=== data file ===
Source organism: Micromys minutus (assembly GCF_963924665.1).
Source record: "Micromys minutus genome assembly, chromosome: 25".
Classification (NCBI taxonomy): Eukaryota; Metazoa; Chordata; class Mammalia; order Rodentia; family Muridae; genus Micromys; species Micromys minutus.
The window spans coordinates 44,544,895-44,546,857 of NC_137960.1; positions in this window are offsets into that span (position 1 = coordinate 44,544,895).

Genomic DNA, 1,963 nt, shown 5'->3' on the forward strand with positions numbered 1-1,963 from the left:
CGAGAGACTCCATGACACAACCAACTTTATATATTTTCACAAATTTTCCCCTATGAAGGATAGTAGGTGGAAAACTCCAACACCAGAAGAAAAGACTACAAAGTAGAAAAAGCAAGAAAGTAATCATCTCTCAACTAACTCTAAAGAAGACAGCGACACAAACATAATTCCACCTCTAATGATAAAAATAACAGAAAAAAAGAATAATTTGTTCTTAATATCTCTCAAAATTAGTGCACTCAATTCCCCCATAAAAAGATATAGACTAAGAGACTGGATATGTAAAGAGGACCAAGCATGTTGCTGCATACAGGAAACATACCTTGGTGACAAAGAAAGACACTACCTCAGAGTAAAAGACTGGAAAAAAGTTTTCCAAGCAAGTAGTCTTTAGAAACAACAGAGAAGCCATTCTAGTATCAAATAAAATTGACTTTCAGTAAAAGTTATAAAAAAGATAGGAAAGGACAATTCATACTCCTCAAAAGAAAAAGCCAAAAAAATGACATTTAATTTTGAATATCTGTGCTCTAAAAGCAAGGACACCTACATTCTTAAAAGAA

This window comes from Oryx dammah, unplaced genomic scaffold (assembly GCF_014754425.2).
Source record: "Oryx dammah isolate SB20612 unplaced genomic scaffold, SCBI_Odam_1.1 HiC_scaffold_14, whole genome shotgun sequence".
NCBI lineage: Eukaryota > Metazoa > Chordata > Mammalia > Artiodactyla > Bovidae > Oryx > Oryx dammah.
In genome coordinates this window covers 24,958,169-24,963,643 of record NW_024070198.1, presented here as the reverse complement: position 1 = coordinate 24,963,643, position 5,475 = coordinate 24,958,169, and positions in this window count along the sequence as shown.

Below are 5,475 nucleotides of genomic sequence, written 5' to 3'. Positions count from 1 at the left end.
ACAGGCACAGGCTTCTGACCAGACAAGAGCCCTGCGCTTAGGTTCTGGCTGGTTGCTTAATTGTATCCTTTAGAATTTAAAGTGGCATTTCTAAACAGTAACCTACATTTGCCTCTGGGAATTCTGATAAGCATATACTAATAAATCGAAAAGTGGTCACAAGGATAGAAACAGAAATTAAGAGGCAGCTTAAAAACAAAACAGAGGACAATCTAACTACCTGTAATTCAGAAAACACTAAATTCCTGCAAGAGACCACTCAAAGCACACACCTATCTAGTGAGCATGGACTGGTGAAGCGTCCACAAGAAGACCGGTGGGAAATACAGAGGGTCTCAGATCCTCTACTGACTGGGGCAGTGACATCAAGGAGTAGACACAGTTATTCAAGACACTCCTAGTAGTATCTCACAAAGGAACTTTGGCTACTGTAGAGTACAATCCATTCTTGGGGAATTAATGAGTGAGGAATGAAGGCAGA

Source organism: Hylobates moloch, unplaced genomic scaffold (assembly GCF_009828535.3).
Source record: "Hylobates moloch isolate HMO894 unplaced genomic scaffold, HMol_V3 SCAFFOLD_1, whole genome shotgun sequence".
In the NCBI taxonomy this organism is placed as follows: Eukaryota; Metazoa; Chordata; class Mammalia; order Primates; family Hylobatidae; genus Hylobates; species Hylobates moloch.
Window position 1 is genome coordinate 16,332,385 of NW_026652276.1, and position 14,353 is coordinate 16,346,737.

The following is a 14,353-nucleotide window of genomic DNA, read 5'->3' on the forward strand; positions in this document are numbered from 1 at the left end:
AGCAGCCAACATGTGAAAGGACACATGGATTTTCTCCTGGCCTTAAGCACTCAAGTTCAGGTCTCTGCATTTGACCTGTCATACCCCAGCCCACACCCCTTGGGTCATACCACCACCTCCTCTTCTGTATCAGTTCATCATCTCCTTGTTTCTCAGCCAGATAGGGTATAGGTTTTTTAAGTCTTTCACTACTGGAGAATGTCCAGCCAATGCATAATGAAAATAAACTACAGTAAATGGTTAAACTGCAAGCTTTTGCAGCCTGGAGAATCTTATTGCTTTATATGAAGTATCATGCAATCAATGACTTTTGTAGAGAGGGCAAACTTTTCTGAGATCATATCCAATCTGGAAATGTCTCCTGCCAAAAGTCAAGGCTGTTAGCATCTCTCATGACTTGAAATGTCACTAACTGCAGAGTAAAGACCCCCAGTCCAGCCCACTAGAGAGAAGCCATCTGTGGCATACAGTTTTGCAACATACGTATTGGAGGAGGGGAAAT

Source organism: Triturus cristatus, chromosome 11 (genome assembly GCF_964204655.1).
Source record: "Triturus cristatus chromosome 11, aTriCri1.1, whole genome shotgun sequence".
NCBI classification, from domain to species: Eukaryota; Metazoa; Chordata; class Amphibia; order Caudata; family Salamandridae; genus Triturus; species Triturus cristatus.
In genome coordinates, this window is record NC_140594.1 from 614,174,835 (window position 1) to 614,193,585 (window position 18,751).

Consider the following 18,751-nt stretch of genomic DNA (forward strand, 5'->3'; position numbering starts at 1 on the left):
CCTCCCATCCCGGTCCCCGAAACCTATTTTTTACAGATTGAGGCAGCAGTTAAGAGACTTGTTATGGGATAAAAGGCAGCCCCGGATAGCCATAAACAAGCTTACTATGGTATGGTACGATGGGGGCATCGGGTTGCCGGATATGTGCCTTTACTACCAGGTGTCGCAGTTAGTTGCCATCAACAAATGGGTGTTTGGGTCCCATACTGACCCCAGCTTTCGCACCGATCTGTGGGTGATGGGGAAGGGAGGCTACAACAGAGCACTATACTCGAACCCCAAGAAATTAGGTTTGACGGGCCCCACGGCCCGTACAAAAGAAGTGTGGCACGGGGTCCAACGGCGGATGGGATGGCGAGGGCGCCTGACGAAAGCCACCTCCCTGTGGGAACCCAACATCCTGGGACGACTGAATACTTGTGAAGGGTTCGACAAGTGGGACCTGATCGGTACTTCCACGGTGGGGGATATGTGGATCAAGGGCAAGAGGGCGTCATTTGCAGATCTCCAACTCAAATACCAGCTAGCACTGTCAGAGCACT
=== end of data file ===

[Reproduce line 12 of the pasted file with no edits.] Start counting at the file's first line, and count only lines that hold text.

ACAGGCACAGGCTTCTGACCAGACAAGAGCCCTGCGCTTAGGTTCTGGCTGGTTGCTTAATTGTATCCTTTAGAATTTAAAGTGGCATTTCTAAACAGTAACCTACATTTGCCTCTGGGAATTCTGATAAGCATATACTAATAAATCGAAAAGTGGTCACAAGGATAGAAACAGAAATTAAGAGGCAGCTTAAAAACAAAACAGAGGACAATCTAACTACCTGTAATTCAGAAAACACTAAATTCCTGCAAGAGACCACTCAAAGCACACACCTATCTAGTGAGCATGGACTGGTGAAGCGTCCACAAGAAGACCGGTGGGAAATACAGAGGGTCTCAGATCCTCTACTGACTGGGGCAGTGACATCAAGGAGTAGACACAGTTATTCAAGACACTCCTAGTAGTATCTCACAAAGGAACTTTGGCTACTGTAGAGTACAATCCATTCTTGGGGAATTAATGAGTGAGGAATGAAGGCAGA